Having earned 17 gold Publicists badges on Programmers (and a few on other sites), I think I'm more than qualified to discuss how amazingly worthless a metric popularity is. I've manipulated it more times than I can remember, and yes sometimes I've benefited from it with some sweet but mostly pointless rep. The gamification aspects of Stack Exchange is what keeps us all hooked, and all of us who've been around for a while understand that quality > quantity, but it's also understandable that a newer user seeing their question getting tons of views, votes and being favourited will think that it's a good question2. Why wouldn't they?
Well... Let's see some examples:
Is ORM an Anti-Pattern? (+28, 13 favourites and 6,215 views)
Is it a good question? No, it isn't and I said it when I first read it:
"Your question is very broad and ambiguous", as noted in the SO question. ORM employs a variety of techniques, some may be considered to be antipatterns. Take a look at this related discussion.
I remember hating that question with a passion the moment I first read it, good thing I was a regular user back then and my close vote didn't kill it. I still don't like it, but that didn't stop me from posting an answer, one that is currently voted at +51. Why? It's very simple really, I was extremely bored at the time and had nothing better to do ;) Is it a good answer? I don't know what the rest of you think, but I don't particularly like it, it's not the kind of answer for example that I'd choose to show to colleagues.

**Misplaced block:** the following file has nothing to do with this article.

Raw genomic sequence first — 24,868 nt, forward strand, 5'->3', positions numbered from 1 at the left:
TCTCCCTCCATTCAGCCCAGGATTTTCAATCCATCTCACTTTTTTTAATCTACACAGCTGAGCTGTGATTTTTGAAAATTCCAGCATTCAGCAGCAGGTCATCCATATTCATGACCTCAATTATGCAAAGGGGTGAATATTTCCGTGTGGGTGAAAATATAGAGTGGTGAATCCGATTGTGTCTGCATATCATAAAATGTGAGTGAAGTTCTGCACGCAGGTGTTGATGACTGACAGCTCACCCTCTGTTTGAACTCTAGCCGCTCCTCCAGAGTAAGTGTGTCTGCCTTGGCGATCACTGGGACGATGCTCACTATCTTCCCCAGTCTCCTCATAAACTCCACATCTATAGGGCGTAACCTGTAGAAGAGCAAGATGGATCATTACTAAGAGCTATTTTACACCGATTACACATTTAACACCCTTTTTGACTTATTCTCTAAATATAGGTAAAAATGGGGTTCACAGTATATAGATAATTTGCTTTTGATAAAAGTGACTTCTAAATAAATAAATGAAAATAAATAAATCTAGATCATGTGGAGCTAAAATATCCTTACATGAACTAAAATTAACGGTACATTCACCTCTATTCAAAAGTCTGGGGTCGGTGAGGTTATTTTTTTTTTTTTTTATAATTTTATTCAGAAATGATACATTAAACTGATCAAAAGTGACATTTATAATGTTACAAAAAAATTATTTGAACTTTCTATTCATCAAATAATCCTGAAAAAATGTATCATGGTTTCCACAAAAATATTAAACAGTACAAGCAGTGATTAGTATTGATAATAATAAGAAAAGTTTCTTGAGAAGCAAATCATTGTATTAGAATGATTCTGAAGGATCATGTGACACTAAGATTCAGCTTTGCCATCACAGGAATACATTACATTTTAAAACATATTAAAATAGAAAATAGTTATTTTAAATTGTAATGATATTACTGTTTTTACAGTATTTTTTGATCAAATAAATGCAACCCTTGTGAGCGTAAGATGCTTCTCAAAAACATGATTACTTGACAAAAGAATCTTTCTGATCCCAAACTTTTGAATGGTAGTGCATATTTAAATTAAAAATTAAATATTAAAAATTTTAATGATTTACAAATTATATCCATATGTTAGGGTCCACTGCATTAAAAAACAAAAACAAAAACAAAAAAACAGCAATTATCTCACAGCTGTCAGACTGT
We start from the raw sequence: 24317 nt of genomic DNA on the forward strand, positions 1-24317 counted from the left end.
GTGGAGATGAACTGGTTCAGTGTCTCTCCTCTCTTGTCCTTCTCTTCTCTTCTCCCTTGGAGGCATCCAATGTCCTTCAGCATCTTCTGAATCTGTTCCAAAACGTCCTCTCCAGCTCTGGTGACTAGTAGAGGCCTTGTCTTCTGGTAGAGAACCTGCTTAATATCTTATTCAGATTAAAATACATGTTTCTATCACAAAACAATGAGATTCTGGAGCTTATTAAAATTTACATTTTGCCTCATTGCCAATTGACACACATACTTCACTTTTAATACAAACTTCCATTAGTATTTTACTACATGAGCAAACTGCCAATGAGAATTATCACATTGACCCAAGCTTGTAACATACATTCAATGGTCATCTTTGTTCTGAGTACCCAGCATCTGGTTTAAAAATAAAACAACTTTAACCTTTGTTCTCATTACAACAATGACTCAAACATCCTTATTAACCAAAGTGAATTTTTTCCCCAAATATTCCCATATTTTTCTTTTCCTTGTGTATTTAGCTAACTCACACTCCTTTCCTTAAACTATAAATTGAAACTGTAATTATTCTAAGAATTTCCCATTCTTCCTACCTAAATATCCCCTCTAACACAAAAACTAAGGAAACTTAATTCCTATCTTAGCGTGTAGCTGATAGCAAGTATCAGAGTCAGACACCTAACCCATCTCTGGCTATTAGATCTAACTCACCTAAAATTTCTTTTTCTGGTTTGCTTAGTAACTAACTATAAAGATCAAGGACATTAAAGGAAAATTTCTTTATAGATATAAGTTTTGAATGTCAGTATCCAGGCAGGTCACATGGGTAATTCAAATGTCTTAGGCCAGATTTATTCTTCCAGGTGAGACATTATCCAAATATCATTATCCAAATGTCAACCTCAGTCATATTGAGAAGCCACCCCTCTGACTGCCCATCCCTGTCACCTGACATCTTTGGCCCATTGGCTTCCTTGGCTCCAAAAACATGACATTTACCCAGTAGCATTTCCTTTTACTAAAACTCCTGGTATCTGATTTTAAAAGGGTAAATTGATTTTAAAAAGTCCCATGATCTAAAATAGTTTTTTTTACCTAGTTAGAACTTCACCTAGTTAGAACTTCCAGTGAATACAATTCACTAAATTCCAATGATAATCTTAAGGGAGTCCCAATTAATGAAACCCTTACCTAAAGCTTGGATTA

Even if you consider it a good answer, it's not worth +51 and although it got a decent amount of votes when I first posted it, it exploded when I shared it on Reddit, which also gave me my second gold Publicist. It's a pure populist answer, and the only reason the question is popular it's is noobesque quality and, well, Reddit. Today I'd just point to the Wikipedia article I reference, close the question and forget all about it (well technically if the same question was asked today I'd close it as a duplicate, but you get my point).
What's up with the outburst of new programming languages and frameworks that's out/coming out lately? (+10, 1 favourite, 1312 views, deleted)
A lesser example, that is now (rightfully) closed, but worth examining because it was closed and re-opened, and then closed again. I voted to close minutes, perhaps seconds, after I first saw it, but again being a regular user at the time my vote was not binding. And yet, there it is, my +39 answer! Yes, once again I was bored!